In this series of posts, I’m trying to work through some of the key differences between the folk arts and other types of creative activities when their participants are studied in terms of online/digital communities. Having written about the issues surrounding transmission and community in my two previous posts, in this post I’m going to grapple (very briefly!) with the strange antagonistic (or complementary) forces of innovation and tradition.DigiFolk_1_edit1

My contention here is that folk/traditional activities might differ significantly from some of the creative practices that are often discussed by scholarship on digital culture, for the following reason: much of that scholarship concentrates on exploring — and celebrating — the potential for collaborative innovations to occur via (specifically online) digital media. The interesting “problem” for the Digital Folk project is that, in the world of the folk arts, every impulse to innovate disrupts or clashes with an opposing (often stronger) impulse to do something precisely because it has been done for a long time (for some people, the older the tradition, the better!). Conservation may not be a primary or explicit motivation for all participants in the folk arts (in fact it certainly isn’t), but there is a very common desire to enact a respect for — and celebration of — cultural expressions rooted in the past. When I have interviewed people about why they take part in their particular folk activity, they often start by explaining their enjoyment in terms of artistic aesthetics, social relationships, and so on; but it doesn’t take long before they express their satisfaction at playing their part in the upkeep of a tradition.  And the concept of “heritage” — particularly zeitgeisty at present — is never far away.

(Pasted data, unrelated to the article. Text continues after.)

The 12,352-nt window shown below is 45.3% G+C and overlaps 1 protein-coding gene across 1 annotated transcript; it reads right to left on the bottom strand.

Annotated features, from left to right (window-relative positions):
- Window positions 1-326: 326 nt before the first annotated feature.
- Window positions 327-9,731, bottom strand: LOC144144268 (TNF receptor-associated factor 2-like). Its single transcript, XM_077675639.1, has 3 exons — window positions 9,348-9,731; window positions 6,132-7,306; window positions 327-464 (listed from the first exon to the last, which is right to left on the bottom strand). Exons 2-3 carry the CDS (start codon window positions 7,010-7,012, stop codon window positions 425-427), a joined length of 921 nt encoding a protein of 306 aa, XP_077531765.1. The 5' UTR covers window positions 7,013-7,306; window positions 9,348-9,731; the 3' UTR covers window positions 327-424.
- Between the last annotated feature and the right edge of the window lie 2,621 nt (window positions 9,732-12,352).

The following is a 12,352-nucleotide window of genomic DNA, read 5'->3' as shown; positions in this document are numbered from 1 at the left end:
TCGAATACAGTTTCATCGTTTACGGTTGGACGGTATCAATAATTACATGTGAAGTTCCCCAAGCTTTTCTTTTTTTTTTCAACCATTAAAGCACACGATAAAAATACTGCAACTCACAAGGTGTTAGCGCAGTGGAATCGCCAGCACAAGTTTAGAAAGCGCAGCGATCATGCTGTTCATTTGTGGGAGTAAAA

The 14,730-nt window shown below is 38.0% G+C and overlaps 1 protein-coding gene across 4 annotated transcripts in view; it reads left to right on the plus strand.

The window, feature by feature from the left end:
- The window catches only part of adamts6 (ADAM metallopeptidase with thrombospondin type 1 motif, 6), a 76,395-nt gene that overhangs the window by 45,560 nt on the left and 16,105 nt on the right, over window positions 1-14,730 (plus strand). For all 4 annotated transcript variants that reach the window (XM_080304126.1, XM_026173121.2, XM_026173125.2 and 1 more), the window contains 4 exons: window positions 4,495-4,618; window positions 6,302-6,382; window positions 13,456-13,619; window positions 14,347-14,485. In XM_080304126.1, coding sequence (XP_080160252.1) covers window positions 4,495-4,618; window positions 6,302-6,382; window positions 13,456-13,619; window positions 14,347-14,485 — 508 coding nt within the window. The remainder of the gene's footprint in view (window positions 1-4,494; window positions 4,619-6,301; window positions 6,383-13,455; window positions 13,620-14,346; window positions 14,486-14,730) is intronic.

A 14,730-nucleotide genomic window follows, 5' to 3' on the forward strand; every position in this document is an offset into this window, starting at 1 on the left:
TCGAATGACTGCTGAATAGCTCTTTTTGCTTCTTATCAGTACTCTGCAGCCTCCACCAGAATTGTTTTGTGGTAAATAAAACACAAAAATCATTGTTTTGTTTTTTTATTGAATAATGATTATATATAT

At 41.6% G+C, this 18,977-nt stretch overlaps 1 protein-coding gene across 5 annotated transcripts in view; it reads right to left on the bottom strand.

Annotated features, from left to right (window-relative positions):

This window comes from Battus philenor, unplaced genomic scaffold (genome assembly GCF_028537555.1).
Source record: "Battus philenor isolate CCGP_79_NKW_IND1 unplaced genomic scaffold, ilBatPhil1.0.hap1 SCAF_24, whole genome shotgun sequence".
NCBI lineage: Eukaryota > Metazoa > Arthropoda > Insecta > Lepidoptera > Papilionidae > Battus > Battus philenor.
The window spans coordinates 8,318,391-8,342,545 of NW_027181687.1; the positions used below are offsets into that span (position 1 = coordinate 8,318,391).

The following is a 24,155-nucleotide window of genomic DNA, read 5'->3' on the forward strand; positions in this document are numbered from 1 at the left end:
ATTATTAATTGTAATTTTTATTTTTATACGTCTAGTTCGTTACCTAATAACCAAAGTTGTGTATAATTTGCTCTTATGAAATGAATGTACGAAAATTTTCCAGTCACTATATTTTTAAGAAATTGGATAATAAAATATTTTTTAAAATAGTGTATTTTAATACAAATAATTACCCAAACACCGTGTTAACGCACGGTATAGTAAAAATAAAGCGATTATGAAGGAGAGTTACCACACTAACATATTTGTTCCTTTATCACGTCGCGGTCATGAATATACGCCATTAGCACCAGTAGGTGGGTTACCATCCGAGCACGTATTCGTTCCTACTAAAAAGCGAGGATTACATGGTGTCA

The “tradition” aspect may be located in a particular unit of traditional material (e.g. a song, a tune, a dance, a story, etc.), but it may also be a way of engaging with material (e.g. a style of singing, playing a tune on a particular instrument, wearing a traditional costume, etc.). At least one of these categories is evoked in any folk arts activity, and very often both. OK, there are plenty of (e.g.) grass-roots folk musicians who write their own tunes, but for every self-penned melody they write, they are expected to know many more that are of anonymous authorship and unknown date. Meanwhile, there are many more grass-roots participants who don’t actively generate new material, and who have no desire to do so. A large proportion of folkies just want to play… that is, to play the old “traditional” tunes that they learn from books, archives, CDs, videos and (still, crucially) each-other in face-to-face contexts.